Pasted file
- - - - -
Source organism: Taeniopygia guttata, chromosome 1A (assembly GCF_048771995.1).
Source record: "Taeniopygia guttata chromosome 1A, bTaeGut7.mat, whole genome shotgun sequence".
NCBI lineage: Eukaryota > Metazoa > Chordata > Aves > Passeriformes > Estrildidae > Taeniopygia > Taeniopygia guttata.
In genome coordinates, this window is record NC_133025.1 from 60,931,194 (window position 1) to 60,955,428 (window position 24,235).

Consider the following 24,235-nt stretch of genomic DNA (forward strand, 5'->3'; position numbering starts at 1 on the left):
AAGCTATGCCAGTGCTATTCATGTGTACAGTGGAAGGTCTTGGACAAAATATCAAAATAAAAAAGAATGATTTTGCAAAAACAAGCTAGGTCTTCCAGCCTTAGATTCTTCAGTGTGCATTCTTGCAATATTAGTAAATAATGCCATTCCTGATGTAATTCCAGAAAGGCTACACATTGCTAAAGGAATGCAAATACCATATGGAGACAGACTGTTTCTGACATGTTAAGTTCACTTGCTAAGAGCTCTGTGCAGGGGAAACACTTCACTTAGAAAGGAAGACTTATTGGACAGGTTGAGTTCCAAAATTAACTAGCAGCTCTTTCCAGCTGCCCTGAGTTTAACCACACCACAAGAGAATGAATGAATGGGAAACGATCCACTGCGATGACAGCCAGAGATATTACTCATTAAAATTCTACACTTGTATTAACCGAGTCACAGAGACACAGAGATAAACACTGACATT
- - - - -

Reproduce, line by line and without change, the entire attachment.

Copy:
Source organism: Taeniopygia guttata, chromosome 1A (assembly GCF_048771995.1).
Source record: "Taeniopygia guttata chromosome 1A, bTaeGut7.mat, whole genome shotgun sequence".
NCBI lineage: Eukaryota > Metazoa > Chordata > Aves > Passeriformes > Estrildidae > Taeniopygia > Taeniopygia guttata.
In genome coordinates, this window is record NC_133025.1 from 60,931,194 (window position 1) to 60,955,428 (window position 24,235).

Consider the following 24,235-nt stretch of genomic DNA (forward strand, 5'->3'; position numbering starts at 1 on the left):
AAGCTATGCCAGTGCTATTCATGTGTACAGTGGAAGGTCTTGGACAAAATATCAAAATAAAAAAGAATGATTTTGCAAAAACAAGCTAGGTCTTCCAGCCTTAGATTCTTCAGTGTGCATTCTTGCAATATTAGTAAATAATGCCATTCCTGATGTAATTCCAGAAAGGCTACACATTGCTAAAGGAATGCAAATACCATATGGAGACAGACTGTTTCTGACATGTTAAGTTCACTTGCTAAGAGCTCTGTGCAGGGGAAACACTTCACTTAGAAAGGAAGACTTATTGGACAGGTTGAGTTCCAAAATTAACTAGCAGCTCTTTCCAGCTGCCCTGAGTTTAACCACACCACAAGAGAATGAATGAATGGGAAACGATCCACTGCGATGACAGCCAGAGATATTACTCATTAAAATTCTACACTTGTATTAACCGAGTCACAGAGACACAGAGATAAACACTGACATT